2.) someone who plays video games as a hobby
Casual gamers are the people who mostly own console systems and buy mostly sports and racing games. They don't like fantasy games and only enjoy sci-fi games based on movies they may have seen. This group, unfortunatly, makes up the bulk of the gaming community and the current popularity of shitty games on shitty console systems is evidence of this. Casual Gamers think that having a "life" consists entirely of getting laid and drunk on a regular basis and have very little interest in games outside of a way to pass the time without spending alot of money.
The group of people who call themselves Hardcore gamers aren't often quite as "hardcore" about gaming as they would like to think. These are the people you see complaining that games now come in fancy modes like "3D" and debating the finer points of why Final Fantasy 6 was better than Final Fantasy 7. The only people who might actually be hardcore are the people who sit an camp the firegiant hideout in evercamp for 72 hours at a time just to get some item that will help them camp better. I wouldn't rate either side of this coin as being a very pretty sight.
Finally there are the true gamers who actually treat gaming as a real HOBBY and not just a way to pass time or something to try and collect hundred upon thousands of. True Gamers just try to find an enjoy the best games out there and don't like getting ripped off because Casual gamers are pushing the industry towards a point where the only games that will be profitable are Madden and GTA. True Gamers often own high quality PC's and play PC games most often. Despite what most people might think a PC isn't hard to operate and doesn't cost too much. The people who say PC's are too expensive are often spending hundreds of dollars on console systems that can't do even half as many things as a PC can do and to make matters worse they own more than one of these stone age devices.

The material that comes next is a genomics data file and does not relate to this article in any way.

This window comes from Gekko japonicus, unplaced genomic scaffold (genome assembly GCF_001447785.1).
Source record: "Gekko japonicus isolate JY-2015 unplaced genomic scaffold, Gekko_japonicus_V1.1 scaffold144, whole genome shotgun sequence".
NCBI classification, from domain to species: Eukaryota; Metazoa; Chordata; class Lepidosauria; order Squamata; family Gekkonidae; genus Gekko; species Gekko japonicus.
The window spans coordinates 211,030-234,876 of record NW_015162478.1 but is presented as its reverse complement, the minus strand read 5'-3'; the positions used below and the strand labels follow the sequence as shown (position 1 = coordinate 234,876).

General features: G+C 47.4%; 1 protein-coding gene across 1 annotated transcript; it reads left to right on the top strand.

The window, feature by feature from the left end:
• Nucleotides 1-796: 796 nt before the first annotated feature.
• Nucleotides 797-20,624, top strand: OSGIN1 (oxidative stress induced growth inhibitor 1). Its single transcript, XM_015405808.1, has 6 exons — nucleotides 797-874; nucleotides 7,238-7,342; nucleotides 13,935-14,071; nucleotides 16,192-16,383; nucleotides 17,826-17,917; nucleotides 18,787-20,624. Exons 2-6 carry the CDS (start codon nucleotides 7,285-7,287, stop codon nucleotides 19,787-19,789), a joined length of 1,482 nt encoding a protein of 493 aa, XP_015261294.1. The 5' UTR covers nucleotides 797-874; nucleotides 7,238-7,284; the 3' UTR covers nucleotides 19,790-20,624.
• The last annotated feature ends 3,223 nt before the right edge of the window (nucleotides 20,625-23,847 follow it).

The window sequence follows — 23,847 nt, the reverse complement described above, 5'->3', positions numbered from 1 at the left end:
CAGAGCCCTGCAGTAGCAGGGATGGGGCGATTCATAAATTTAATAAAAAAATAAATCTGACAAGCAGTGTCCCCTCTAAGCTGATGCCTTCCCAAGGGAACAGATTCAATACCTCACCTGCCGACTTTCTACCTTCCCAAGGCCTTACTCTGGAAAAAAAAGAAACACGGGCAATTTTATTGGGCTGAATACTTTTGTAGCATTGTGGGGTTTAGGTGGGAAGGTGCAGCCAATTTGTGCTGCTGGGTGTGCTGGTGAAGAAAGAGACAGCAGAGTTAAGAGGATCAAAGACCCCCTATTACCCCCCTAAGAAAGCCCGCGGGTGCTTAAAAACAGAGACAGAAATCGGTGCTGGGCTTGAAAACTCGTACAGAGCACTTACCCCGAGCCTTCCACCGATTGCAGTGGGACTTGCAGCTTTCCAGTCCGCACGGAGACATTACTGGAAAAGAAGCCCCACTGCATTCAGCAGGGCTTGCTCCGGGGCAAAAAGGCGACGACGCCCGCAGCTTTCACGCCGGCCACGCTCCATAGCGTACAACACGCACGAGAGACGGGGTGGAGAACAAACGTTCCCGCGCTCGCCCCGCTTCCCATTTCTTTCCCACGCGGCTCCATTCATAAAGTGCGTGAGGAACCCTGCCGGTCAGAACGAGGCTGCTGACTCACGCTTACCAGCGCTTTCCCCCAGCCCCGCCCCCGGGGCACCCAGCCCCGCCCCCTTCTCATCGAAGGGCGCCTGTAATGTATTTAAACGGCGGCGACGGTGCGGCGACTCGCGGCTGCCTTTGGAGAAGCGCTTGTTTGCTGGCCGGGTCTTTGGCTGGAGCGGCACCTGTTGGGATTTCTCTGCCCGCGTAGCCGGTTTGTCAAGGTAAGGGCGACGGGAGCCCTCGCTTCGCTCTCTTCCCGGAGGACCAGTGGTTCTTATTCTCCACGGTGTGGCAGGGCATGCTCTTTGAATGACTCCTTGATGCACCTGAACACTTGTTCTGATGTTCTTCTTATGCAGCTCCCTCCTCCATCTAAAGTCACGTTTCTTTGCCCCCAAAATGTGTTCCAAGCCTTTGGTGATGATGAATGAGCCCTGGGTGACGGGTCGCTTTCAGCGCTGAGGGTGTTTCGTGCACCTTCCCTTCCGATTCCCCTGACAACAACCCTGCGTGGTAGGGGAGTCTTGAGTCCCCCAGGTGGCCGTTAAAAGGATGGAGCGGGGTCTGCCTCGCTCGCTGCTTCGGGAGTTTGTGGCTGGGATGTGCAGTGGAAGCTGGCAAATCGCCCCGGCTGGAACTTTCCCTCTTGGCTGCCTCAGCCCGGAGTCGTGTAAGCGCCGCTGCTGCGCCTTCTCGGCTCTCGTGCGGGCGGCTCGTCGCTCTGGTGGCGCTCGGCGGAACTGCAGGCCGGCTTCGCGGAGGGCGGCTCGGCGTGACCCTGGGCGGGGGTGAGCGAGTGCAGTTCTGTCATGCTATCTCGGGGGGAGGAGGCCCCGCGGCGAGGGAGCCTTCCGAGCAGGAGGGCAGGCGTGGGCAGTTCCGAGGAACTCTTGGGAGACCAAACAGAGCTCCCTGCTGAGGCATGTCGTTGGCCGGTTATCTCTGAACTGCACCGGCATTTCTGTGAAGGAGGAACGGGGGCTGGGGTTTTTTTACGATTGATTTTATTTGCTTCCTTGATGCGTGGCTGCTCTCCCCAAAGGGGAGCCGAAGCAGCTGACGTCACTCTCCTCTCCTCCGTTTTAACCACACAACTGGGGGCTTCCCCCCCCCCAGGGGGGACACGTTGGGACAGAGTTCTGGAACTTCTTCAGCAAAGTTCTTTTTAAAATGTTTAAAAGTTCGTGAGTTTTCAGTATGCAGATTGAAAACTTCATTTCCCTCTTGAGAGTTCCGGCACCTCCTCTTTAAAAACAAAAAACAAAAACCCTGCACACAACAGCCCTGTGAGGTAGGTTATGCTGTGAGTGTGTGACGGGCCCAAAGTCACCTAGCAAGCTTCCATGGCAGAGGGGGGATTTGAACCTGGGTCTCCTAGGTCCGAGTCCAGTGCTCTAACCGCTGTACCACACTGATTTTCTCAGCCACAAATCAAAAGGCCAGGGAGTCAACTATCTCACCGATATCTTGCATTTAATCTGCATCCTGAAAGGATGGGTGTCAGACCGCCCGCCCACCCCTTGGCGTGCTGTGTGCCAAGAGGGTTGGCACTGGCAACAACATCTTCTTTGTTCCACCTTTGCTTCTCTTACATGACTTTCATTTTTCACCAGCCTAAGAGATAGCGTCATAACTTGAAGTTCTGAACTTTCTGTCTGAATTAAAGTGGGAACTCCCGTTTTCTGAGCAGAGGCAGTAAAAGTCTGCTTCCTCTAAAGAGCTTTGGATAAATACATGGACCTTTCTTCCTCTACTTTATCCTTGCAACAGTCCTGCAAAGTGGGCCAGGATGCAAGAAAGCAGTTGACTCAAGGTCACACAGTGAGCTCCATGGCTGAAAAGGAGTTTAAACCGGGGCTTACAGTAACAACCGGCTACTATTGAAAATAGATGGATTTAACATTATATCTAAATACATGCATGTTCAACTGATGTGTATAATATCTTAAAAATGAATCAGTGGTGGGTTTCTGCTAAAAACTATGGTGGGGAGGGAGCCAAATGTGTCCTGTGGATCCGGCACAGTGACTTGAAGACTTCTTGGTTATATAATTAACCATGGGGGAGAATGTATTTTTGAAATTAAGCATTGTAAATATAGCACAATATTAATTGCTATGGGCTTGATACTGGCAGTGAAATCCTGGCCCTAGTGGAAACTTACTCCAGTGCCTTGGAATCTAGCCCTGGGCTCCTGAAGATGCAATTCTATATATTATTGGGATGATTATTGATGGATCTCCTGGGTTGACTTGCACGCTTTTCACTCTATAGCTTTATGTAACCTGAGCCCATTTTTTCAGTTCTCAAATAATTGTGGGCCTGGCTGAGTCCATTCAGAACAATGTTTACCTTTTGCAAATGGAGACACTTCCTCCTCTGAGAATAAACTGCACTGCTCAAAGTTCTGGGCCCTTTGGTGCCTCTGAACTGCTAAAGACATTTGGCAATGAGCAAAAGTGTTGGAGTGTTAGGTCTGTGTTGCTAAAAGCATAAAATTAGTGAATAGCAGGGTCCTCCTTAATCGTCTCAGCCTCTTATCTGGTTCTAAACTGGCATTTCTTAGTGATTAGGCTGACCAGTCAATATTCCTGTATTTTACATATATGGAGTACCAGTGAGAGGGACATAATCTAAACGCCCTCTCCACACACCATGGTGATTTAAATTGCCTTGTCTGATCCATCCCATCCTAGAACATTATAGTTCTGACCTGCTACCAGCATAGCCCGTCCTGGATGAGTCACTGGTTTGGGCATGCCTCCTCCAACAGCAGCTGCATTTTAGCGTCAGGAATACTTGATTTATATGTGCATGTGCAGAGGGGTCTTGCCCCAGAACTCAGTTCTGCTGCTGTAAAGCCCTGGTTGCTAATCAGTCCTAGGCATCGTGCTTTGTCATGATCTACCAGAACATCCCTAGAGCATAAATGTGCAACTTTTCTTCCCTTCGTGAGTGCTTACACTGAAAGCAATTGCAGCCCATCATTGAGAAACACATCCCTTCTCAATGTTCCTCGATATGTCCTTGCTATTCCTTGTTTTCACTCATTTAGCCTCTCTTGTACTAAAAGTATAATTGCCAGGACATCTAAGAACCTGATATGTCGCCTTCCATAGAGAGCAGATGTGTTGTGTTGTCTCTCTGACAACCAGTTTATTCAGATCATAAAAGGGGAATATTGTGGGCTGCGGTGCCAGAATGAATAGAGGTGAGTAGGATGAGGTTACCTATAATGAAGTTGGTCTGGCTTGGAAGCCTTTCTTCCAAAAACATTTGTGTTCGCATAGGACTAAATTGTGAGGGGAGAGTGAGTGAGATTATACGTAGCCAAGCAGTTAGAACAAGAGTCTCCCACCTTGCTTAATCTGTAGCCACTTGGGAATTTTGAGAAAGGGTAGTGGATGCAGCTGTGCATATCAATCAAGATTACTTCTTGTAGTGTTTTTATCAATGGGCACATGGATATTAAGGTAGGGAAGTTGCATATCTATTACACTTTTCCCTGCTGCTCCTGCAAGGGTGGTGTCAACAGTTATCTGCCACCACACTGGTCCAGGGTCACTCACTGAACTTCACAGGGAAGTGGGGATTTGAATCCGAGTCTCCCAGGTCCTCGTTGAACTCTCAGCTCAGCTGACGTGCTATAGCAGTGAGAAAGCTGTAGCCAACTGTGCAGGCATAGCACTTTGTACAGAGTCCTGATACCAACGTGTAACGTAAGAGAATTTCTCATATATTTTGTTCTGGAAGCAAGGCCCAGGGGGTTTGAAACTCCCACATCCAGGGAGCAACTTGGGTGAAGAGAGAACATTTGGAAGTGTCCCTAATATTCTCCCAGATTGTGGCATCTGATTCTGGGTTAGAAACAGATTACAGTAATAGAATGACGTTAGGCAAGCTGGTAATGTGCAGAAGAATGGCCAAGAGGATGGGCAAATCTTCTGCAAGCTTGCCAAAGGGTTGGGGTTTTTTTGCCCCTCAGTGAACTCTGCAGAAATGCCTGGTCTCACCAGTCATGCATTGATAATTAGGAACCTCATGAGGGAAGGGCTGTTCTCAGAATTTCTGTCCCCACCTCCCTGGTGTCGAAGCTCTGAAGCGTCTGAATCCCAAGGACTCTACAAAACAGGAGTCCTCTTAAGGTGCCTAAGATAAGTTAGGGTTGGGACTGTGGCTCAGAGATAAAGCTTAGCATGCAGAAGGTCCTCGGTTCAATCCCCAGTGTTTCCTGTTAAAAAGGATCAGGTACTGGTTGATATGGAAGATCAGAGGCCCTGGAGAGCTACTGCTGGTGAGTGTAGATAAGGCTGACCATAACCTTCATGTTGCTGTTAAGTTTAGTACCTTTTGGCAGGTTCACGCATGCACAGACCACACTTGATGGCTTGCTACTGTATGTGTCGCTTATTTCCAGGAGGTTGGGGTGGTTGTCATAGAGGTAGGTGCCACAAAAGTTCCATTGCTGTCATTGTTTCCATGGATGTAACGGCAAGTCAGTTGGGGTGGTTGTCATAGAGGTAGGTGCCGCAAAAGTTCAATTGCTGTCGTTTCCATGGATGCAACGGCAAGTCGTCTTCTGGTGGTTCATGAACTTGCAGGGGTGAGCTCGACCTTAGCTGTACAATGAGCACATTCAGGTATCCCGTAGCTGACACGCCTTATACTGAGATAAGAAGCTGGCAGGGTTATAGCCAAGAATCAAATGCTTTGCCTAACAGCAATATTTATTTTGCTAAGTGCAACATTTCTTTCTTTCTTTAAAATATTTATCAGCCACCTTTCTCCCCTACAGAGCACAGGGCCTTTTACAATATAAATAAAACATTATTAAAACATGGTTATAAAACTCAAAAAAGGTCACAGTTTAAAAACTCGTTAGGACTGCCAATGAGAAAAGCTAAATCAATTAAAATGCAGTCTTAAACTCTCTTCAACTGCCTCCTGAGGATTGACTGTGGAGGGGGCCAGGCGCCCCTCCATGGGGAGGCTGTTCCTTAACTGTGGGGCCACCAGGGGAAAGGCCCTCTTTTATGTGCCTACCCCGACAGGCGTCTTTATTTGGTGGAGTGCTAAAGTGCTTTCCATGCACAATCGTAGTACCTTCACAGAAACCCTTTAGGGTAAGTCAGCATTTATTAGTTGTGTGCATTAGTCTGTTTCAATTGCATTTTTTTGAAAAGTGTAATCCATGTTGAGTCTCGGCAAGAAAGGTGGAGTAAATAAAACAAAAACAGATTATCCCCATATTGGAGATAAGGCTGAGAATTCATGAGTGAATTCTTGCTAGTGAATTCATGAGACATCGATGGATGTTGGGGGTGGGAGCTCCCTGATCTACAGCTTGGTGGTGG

Any other stereotypical definition is useless: I play online games a lot. I am over 40, have a girlfriend, am in good physical shape and I hold down a fairly high-pressure job. I am college educated.
Some of the younger gamers that I meet online fit the nerdy stereotype but no more than the average cross-section of high-school students. There is a higher than average number of creative professionals in the game servers I go to (probably because I go to the Mac servers).
I also have LAN parties at my house - my friends come round, we drink a few beers, get a take-away, link our computers together and fight to the death. The other three are married and two have kids. Three of us have college degrees and we are all fairly high earners.
Your stereotype is way off.
Though the percentage of people who participate in such activities has increased in recent years, a certain stigma still surrounds those elite few who can call themselves "true gamers". These are the people you see getting together for a rousing session of Dungeons & Dragons once a week, or who you will regularly see planted in front of a TV or computer monitor, immersed in the bliss of gamedom.
This is not to say gamers are the bespectacled hermits that the stereotype has long been. We are everywhere, in many shapes and forms. We live and breathe the likes of Halo, Warcraft, Unreal Tournament, Mage: The Ascension, and more. And the gamer is here to stay.
Participants in the tabletop roleplaying game Dungeons & Dragons inherently deserve the title of "gamer".